"Don't make waves"--message from Reinhold Aman
Cohen, Gerald Leonard
gcohen at UMR.EDU
Sat Dec 25 17:44:37 UTC 2004
Yesterday I contacted Reinhold Aman (editor, _Maledicta_ and the leading expert on abusive words/expressions/etc.) concerning "Don't make waves."
It turns out he doesn't regard the scatological joke as the source of the expression, which raises the question: Is there evidence one way or the other on this point?
Anything Reinhold says on abusive words/etc. is of interest, and I now share his second, very helpful, email of 12/24/04 with ads-l (right after my signoff). He begins by reproducing my email of earlier in the day (with one comment interjected) and then proceeds to his new information. Rey, thanks.
> From: Reinhold (Rey) Aman
> Sent: Friday, December 24, 2004 9:40 PM
> To: Cohen, Gerald Leonard
> Subject: Re: "Don't make waves"
> Gerald Cohen wrote:
> > Re: "Don't make waves," below my signoff is the compilation as I presently have it. This is all very preliminary; I haven't yet notified the contributors of my plans to print this, and those plans could be easily altered if necessary.
> > In any case, there's no evidence that the joke is the origin of the expression; it's just a hypothesis.. But I could run this issue by ads-l and ask if anyone knows of any evidence.
> Dear Jerry,
> I found more information for your proposed write-up. Please see it below your compilation.
> > [draft]:
> > DON'T MAKE WAVES--A STANDARD EXPRESSION
> > BASED ON A SCATOLOGICAL JOKE
> > Gerald Cohen, compiler of ads-l messages from
> > Wilson Gray, Laurence Horn, Jonathan Lighter, Douglas Wilson
> > I am here compiling several ads-l messages of Sept. 19-20, 2004:
> > 1) 19 Sep 2004 -- Fred Shapiro (fred.shapiro at YALE.EDU):
> > 'Is anyone able to check ProQuest Historical Newspapers for
> > me to find out the earliest occurrence there of the phrase "don't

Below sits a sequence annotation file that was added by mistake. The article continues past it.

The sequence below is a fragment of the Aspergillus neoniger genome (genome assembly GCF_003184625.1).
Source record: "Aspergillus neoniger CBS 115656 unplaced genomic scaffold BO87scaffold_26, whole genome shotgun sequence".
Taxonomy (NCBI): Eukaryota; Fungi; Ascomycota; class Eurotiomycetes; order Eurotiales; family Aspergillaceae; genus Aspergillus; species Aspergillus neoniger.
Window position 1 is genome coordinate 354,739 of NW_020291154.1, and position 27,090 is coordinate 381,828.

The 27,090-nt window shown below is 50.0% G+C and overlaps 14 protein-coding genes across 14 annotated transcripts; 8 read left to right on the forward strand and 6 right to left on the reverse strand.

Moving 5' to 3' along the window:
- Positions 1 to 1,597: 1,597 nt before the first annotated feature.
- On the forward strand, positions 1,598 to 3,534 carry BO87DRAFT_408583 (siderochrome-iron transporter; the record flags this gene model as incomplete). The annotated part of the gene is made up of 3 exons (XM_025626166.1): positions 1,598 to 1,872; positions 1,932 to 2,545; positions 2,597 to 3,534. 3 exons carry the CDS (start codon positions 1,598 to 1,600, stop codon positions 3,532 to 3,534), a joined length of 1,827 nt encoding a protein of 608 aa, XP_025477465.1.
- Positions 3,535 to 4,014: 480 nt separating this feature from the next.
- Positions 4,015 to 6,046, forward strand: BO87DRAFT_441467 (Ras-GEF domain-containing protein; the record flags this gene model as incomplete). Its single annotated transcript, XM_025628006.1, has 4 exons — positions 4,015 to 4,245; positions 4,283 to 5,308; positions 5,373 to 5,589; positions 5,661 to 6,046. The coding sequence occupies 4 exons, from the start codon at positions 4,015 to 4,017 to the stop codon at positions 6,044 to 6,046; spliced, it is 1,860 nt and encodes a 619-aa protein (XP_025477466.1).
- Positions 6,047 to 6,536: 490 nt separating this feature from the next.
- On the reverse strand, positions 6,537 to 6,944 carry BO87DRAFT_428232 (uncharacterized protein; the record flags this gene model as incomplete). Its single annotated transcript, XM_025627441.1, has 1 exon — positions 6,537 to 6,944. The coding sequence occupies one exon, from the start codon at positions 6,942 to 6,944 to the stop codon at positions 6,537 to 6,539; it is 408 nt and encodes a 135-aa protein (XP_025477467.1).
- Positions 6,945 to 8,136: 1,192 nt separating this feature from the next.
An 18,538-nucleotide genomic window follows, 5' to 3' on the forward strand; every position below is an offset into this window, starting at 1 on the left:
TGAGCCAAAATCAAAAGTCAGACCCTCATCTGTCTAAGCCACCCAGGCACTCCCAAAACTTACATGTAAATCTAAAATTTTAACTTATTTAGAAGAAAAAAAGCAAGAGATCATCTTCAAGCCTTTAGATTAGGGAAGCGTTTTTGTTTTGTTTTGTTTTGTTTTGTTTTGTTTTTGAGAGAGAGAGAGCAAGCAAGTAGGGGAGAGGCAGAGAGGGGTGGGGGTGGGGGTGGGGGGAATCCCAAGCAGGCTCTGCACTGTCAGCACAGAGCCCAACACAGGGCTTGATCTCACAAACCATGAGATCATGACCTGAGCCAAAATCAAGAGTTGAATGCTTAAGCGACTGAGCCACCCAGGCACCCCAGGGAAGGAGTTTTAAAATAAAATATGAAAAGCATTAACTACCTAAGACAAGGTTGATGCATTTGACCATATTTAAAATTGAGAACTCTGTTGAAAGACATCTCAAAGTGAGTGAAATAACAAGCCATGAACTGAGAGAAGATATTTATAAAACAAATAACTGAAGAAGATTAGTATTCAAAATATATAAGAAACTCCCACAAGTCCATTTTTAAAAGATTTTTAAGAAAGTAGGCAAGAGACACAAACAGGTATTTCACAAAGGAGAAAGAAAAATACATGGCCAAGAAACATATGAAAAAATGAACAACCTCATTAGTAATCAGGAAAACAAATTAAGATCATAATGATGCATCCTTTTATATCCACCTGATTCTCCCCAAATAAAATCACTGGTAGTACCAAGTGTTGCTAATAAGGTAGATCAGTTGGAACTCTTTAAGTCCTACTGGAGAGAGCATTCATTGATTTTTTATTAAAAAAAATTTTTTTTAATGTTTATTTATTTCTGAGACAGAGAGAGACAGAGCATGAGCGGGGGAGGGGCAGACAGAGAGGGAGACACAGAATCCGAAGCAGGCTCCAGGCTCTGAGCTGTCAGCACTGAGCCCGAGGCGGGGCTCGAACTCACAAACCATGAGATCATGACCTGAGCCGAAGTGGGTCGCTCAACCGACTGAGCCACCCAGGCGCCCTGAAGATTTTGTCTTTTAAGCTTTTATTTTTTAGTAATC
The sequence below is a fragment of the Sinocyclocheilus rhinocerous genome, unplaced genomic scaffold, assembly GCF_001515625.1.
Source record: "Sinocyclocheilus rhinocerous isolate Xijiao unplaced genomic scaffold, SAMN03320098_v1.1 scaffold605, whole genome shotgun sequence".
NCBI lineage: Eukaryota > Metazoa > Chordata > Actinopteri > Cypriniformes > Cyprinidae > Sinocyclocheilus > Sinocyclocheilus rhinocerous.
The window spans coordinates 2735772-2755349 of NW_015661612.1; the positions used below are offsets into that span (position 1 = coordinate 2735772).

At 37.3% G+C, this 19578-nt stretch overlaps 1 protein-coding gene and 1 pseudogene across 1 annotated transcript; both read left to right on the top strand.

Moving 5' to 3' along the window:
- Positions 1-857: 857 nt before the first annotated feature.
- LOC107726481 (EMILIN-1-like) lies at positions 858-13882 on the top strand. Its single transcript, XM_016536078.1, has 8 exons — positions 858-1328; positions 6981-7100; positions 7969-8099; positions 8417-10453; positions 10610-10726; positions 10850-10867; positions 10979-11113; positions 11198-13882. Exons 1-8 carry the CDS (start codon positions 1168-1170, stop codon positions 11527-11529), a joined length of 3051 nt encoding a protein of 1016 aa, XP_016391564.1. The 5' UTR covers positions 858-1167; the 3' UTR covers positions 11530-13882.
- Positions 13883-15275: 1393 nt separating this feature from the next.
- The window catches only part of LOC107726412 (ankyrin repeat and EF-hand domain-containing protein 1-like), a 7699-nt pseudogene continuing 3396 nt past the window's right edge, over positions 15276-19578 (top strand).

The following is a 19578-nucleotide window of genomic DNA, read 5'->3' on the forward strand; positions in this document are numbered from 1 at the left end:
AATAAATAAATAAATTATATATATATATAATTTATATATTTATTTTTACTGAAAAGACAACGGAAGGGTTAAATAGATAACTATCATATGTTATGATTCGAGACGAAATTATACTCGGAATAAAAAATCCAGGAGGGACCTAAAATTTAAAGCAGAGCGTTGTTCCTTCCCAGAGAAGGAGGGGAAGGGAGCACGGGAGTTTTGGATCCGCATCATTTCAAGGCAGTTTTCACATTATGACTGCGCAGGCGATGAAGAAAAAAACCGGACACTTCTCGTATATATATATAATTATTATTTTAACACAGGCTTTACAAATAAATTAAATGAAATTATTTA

> > make waves"?
> > Newspaperarchive shows it as the title of a 1964 television series.'
> According to G. Legman, the earliest date of the "dirty" joke using that
> punchline is 1934. See below.
> > 2) 19 Sep 2004 -- Wilson Gray (wilson.gray at RCN.COM):
> > ' I first heard this phrase in 1957 as part of a joke that
> > would never have appeared in any newspaper of the day:
> > Dante is showing a group of tourists through hell.
> ~~~~~~~~~~~~~ NEW INFORMATION ~ 12/24/2004 ~~~~~~~~~~~~~~~
> I remember the joke now. And I still insist that the saying "Don't make (any) waves!" existed long before the scatological joke appeared. This is one of the standard methods or mechanisms of creating jokes: Use an
> existing "clean" saying or proverb and create a "dirty" joke that ends with or incorporates that saying, proverb, adage, etc., as the punchline.
> Source of the following information: G. Legman, _No Laughing Matter:
> Rationale of the Dirty Joke_. Second Series. New York: Breaking Point, 1975, pp. 944-45.
> Legman collected more than 140 versions of that joke of which he published several complete or abbreviated versions in the above tome. The first printed version appeared in _Anecdota Americana II_, 1934 (No.
> 187). Another, with Pat and Mike (no Dante), is from 1953, and a 1965 version from La Jolla, California, adds the Devil coming by in a speedboat.
> You're welcome to use or to ignore the information I sent you in today's two e-mails. I have _Anecdota Americana_ somewhere in my many unpacked boxes, but as these volumes were reprinted in cheap paperbacks, someone else must have copies.
> *** Good news! *** I just found the complete _A.A._ online, and the
> 1934 joke is number 187:
> All the best,
> ~ Rey
> Reinhold (Rey) Aman
> M A L E D I C T A>
> Santa Rosa, CA 95402, USA
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